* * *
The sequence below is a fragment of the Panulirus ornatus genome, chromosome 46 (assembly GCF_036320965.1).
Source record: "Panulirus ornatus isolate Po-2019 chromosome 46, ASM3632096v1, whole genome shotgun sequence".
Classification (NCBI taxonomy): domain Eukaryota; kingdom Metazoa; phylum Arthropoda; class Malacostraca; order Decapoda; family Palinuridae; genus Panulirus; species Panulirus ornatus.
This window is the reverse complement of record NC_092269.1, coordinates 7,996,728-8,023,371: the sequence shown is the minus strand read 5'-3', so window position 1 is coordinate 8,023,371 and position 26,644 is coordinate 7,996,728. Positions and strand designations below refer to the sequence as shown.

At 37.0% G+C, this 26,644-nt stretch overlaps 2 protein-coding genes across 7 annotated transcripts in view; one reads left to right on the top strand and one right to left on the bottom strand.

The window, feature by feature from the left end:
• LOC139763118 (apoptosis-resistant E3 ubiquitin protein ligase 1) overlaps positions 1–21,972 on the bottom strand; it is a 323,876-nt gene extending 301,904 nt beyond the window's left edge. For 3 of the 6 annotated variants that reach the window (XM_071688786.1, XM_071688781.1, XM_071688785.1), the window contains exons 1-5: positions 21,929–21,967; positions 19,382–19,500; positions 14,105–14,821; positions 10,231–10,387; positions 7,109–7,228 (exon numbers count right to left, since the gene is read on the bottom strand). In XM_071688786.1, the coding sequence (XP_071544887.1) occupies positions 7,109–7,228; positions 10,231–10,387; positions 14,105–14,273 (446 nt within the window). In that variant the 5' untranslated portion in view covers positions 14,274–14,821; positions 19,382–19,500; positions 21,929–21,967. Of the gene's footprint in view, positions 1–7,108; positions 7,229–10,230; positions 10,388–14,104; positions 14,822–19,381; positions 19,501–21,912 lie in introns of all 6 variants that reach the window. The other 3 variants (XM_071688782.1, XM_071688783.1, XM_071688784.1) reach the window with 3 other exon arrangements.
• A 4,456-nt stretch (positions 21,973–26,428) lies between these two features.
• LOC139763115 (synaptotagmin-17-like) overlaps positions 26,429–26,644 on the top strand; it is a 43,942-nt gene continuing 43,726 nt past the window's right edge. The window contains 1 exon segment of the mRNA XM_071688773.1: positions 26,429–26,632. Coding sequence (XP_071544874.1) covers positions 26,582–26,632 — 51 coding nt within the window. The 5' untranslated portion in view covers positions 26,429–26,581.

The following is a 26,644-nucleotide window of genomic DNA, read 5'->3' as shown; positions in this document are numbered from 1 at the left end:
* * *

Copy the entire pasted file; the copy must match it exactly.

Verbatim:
The sequence below is a fragment of the Panulirus ornatus genome, chromosome 46 (assembly GCF_036320965.1).
Source record: "Panulirus ornatus isolate Po-2019 chromosome 46, ASM3632096v1, whole genome shotgun sequence".
Classification (NCBI taxonomy): domain Eukaryota; kingdom Metazoa; phylum Arthropoda; class Malacostraca; order Decapoda; family Palinuridae; genus Panulirus; species Panulirus ornatus.
This window is the reverse complement of record NC_092269.1, coordinates 7,996,728-8,023,371: the sequence shown is the minus strand read 5'-3', so window position 1 is coordinate 8,023,371 and position 26,644 is coordinate 7,996,728. Positions and strand designations below refer to the sequence as shown.

At 37.0% G+C, this 26,644-nt stretch overlaps 2 protein-coding genes across 7 annotated transcripts in view; one reads left to right on the top strand and one right to left on the bottom strand.

The window, feature by feature from the left end:
• LOC139763118 (apoptosis-resistant E3 ubiquitin protein ligase 1) overlaps positions 1–21,972 on the bottom strand; it is a 323,876-nt gene extending 301,904 nt beyond the window's left edge. For 3 of the 6 annotated variants that reach the window (XM_071688786.1, XM_071688781.1, XM_071688785.1), the window contains exons 1-5: positions 21,929–21,967; positions 19,382–19,500; positions 14,105–14,821; positions 10,231–10,387; positions 7,109–7,228 (exon numbers count right to left, since the gene is read on the bottom strand). In XM_071688786.1, the coding sequence (XP_071544887.1) occupies positions 7,109–7,228; positions 10,231–10,387; positions 14,105–14,273 (446 nt within the window). In that variant the 5' untranslated portion in view covers positions 14,274–14,821; positions 19,382–19,500; positions 21,929–21,967. Of the gene's footprint in view, positions 1–7,108; positions 7,229–10,230; positions 10,388–14,104; positions 14,822–19,381; positions 19,501–21,912 lie in introns of all 6 variants that reach the window. The other 3 variants (XM_071688782.1, XM_071688783.1, XM_071688784.1) reach the window with 3 other exon arrangements.
• A 4,456-nt stretch (positions 21,973–26,428) lies between these two features.
• LOC139763115 (synaptotagmin-17-like) overlaps positions 26,429–26,644 on the top strand; it is a 43,942-nt gene continuing 43,726 nt past the window's right edge. The window contains 1 exon segment of the mRNA XM_071688773.1: positions 26,429–26,632. Coding sequence (XP_071544874.1) covers positions 26,582–26,632 — 51 coding nt within the window. The 5' untranslated portion in view covers positions 26,429–26,581.

The following is a 26,644-nucleotide window of genomic DNA, read 5'->3' as shown; positions in this document are numbered from 1 at the left end: